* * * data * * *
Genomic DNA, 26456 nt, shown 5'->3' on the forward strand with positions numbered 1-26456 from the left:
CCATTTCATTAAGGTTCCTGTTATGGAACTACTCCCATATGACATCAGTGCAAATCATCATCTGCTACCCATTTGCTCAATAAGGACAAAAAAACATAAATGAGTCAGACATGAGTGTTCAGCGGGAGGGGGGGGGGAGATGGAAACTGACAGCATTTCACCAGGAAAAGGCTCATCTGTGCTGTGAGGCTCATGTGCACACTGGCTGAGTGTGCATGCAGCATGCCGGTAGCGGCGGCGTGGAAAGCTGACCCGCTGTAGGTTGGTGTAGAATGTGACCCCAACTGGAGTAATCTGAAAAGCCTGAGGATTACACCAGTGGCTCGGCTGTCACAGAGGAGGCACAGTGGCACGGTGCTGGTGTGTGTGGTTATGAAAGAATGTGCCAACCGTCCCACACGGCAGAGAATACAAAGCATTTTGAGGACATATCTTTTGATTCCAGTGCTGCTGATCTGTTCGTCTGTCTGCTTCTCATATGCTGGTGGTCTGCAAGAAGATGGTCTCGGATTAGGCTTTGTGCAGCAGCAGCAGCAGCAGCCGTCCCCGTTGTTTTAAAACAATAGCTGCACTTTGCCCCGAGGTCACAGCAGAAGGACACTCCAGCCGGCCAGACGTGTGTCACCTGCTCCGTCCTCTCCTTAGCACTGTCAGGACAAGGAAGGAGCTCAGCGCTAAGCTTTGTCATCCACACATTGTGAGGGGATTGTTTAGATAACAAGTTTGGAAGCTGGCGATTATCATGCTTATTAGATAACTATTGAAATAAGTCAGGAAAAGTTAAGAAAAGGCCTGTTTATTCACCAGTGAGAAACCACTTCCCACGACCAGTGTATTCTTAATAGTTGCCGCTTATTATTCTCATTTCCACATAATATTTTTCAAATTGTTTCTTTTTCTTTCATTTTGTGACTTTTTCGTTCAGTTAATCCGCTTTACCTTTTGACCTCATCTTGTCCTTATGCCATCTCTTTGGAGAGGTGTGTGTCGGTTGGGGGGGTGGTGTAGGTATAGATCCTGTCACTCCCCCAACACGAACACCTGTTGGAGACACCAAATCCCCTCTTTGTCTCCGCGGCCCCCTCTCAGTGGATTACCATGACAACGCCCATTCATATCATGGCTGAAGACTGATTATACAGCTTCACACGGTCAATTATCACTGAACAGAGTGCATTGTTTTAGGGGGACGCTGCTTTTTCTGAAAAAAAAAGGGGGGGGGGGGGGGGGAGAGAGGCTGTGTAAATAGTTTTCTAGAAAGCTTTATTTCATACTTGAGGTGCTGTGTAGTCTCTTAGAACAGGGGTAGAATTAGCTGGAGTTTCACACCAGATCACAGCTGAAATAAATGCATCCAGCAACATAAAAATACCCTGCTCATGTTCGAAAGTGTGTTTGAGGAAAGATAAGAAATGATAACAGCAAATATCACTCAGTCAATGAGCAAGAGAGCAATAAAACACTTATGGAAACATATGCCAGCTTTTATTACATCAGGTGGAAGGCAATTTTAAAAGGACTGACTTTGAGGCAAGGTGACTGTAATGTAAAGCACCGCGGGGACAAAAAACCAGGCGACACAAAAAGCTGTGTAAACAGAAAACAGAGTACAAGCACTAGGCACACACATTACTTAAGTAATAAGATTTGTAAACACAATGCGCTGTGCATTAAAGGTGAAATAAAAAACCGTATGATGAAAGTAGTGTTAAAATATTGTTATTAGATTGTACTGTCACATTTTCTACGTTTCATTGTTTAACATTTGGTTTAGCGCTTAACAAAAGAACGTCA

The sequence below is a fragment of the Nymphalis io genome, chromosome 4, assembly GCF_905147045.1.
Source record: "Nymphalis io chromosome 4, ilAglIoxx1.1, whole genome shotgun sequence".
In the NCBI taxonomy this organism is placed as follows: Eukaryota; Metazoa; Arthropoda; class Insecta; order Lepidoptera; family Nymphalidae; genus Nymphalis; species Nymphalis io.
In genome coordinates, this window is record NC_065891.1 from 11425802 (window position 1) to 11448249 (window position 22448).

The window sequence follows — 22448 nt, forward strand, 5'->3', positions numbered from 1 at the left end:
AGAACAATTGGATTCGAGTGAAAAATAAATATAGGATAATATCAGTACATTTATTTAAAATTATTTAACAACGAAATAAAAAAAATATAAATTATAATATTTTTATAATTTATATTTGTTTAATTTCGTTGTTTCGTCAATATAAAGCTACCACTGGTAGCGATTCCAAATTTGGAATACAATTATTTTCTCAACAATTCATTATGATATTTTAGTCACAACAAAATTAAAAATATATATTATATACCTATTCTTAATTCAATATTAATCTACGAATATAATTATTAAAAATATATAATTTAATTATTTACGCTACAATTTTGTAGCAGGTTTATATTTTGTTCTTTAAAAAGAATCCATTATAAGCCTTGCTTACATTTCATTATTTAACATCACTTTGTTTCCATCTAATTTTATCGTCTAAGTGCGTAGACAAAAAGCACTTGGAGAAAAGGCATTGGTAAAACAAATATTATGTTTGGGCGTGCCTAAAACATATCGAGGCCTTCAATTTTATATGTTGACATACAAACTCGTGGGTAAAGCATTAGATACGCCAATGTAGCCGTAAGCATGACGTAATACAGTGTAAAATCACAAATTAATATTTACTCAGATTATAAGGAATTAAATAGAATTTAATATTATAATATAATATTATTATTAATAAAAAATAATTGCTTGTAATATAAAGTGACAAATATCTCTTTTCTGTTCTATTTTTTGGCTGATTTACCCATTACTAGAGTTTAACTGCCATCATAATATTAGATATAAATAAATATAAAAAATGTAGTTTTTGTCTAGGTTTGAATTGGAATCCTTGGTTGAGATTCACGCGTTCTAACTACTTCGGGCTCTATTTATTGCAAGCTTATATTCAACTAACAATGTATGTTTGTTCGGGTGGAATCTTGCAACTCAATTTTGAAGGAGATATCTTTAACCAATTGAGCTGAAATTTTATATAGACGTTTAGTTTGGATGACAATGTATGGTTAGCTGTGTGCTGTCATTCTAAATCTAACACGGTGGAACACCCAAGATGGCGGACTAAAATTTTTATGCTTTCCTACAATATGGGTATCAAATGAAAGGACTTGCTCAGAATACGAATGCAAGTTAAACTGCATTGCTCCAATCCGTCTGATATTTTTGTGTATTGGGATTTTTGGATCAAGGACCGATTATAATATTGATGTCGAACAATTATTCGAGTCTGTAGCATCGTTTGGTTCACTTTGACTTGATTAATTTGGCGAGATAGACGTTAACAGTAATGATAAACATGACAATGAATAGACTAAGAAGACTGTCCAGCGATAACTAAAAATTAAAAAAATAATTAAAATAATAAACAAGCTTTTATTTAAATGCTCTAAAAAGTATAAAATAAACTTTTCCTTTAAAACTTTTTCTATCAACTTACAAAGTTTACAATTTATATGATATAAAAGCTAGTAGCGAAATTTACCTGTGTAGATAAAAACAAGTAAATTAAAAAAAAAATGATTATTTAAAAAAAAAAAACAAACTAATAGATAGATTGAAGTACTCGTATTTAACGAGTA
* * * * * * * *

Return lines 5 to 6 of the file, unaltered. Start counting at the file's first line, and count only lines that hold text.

In the NCBI taxonomy this organism is placed as follows: Eukaryota; Metazoa; Arthropoda; class Insecta; order Lepidoptera; family Nymphalidae; genus Nymphalis; species Nymphalis io.
In genome coordinates, this window is record NC_065891.1 from 11425802 (window position 1) to 11448249 (window position 22448).